Posted by: minnow | November 22, 2013

Lonesome Journey

I’ve written pieces of my spiritual story off and on since I started this blog almost seven years ago.  So you would think this SynchroBlog topic would be easy.  You would think…

I grew up in a small Presbyterian fellowship.  I respected the pastor, was in awe of his example, and felt like the congregation was my extended family.  When I was 12 my family moved.  We also quit going to church as a family shortly after I was “confirmed”.  For the next 20 years I never attended the same fellowship for more than 4 years.  My nomadic church life was mostly due to moving and a couple times due to my husband and I becoming part of new fellowship start ups.  About 6 years ago I left Building Based Christianity altogether and haven’t looked back, until now.

Recently I started wondering if giving the building another chance might be a good idea.  I miss the built-in fellowship of a weekly meeting.  I miss corporate singing.  I miss feeling lead to pray for people in specific ways.  I miss the critical mass that a group of like-minded people can lend to a project.  I suppose I could still pray for people in specific ways without needing to have them in front of me.  And, I could manufacture opportunities to fellowship in more meaningful ways than I currently do or than I did in the typical large group weekly meeting.  Honestly, the biggest road blocks to me developing fellowship are my own laziness and business.  But those aren’t the only road blocks.

In my experience gathering as a group, even a small group, can get messy fast.  I’d be afraid that the first time someone didn’t agree with my perspective on things I’d be likely to be outta there.  You see, I originally left the building because I didn’t see eye to eye with the new leadership.  They didn’t recognize women as worthy of equal leadership status.  They were always talking about giving to God but really meant–pay our salaries and maintenance costs since almost no money ever left the building.  The biggest reason I left, however, was that I didn’t trust anyone to have anything helpful to say to me about my floundering marriage.  (Secular counseling, on the other hand, has helped a lot, in case anyone was wondering).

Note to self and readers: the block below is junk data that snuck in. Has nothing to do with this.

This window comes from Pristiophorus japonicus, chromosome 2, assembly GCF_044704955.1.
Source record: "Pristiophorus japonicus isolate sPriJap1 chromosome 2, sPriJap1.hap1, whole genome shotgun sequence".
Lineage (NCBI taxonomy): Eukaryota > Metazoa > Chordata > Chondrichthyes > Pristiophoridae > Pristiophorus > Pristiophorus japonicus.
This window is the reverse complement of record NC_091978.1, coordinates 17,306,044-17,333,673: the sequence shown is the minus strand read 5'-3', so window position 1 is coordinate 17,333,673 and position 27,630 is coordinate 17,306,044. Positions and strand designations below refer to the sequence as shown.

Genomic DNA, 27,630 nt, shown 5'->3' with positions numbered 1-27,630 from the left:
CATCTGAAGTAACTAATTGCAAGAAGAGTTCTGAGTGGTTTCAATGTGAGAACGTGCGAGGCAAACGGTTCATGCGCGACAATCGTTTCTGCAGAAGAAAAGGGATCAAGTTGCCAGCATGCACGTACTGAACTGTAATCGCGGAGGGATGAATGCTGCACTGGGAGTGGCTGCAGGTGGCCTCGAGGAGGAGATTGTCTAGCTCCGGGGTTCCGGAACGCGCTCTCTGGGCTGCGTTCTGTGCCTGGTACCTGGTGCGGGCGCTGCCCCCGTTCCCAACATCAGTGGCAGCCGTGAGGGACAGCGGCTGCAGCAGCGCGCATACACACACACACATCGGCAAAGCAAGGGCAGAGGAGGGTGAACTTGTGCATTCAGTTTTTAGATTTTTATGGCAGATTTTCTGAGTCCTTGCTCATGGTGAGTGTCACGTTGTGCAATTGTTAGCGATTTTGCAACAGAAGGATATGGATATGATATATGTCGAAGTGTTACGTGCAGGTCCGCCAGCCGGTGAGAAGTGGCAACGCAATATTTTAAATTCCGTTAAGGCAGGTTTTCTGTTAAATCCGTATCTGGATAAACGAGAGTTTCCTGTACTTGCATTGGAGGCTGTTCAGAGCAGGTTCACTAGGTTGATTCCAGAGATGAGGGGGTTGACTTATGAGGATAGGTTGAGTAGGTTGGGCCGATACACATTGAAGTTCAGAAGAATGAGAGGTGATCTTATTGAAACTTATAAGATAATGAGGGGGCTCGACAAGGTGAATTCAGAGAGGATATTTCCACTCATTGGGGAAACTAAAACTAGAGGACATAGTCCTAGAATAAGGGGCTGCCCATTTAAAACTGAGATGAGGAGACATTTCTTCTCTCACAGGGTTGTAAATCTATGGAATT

Despite all the “It’s a relationship” preaching I received those doing the preaching and most of those sitting in the pews didn’t actually want a relationship with me–opinionated, struggling, angry, passionate–me.  They wanted women to remake themselves into submitted, servants.  They wanted men to remake themselves into giving pillars.  They wanted parents to raise only obedient children.  And, they wanted all of those people to willingly come under the authority of the man of God (or men of God) in the house, without question, paying his salary, footing the bills of the building and inviting their neighbors to come along as well.  If we could all just become smiling, salary earning cardboard characters “Church life” would be good.

But there’s a problem when a dad gets hit by a car or a mom gets cancer or a kid falls in with the “wrong” crowd, becomes pregnant, an addict, or worse.  There’s a problem when the neighbors you invite haven’t been properly churched and so don’t know how to give without questions.  There’s a problem when a woman is inexplicably called to preach but isn’t given a platform.  There’s a problem when instead of cardboard we actually have thinking, breathing, needing, people in the pews.  It’s called real life.